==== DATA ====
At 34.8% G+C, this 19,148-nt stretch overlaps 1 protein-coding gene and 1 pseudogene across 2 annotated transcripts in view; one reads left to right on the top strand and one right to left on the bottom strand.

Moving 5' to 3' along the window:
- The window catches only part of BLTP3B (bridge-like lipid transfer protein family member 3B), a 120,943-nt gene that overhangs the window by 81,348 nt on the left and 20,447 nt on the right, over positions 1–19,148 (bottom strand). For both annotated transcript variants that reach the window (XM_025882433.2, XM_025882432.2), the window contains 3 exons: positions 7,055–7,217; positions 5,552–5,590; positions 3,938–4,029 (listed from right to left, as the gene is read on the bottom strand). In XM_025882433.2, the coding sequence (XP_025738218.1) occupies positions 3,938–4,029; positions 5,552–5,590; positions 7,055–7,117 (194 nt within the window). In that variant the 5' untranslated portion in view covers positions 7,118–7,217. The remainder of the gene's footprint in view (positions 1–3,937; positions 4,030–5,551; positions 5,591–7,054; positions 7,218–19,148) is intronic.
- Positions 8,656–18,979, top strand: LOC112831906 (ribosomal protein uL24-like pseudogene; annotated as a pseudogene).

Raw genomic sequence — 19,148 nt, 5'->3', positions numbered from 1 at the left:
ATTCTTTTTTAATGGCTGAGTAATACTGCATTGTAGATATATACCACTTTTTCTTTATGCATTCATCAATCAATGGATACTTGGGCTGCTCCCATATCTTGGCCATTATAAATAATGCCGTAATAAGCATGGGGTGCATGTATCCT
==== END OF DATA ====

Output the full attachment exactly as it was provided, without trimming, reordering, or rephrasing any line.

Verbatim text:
At 34.8% G+C, this 19,148-nt stretch overlaps 1 protein-coding gene and 1 pseudogene across 2 annotated transcripts in view; one reads left to right on the top strand and one right to left on the bottom strand.

Moving 5' to 3' along the window:
- The window catches only part of BLTP3B (bridge-like lipid transfer protein family member 3B), a 120,943-nt gene that overhangs the window by 81,348 nt on the left and 20,447 nt on the right, over positions 1–19,148 (bottom strand). For both annotated transcript variants that reach the window (XM_025882433.2, XM_025882432.2), the window contains 3 exons: positions 7,055–7,217; positions 5,552–5,590; positions 3,938–4,029 (listed from right to left, as the gene is read on the bottom strand). In XM_025882433.2, the coding sequence (XP_025738218.1) occupies positions 3,938–4,029; positions 5,552–5,590; positions 7,055–7,117 (194 nt within the window). In that variant the 5' untranslated portion in view covers positions 7,118–7,217. The remainder of the gene's footprint in view (positions 1–3,937; positions 4,030–5,551; positions 5,591–7,054; positions 7,218–19,148) is intronic.
- Positions 8,656–18,979, top strand: LOC112831906 (ribosomal protein uL24-like pseudogene; annotated as a pseudogene).

Raw genomic sequence — 19,148 nt, 5'->3', positions numbered from 1 at the left:
ATTCTTTTTTAATGGCTGAGTAATACTGCATTGTAGATATATACCACTTTTTCTTTATGCATTCATCAATCAATGGATACTTGGGCTGCTCCCATATCTTGGCCATTATAAATAATGCCGTAATAAGCATGGGGTGCATGTATCCT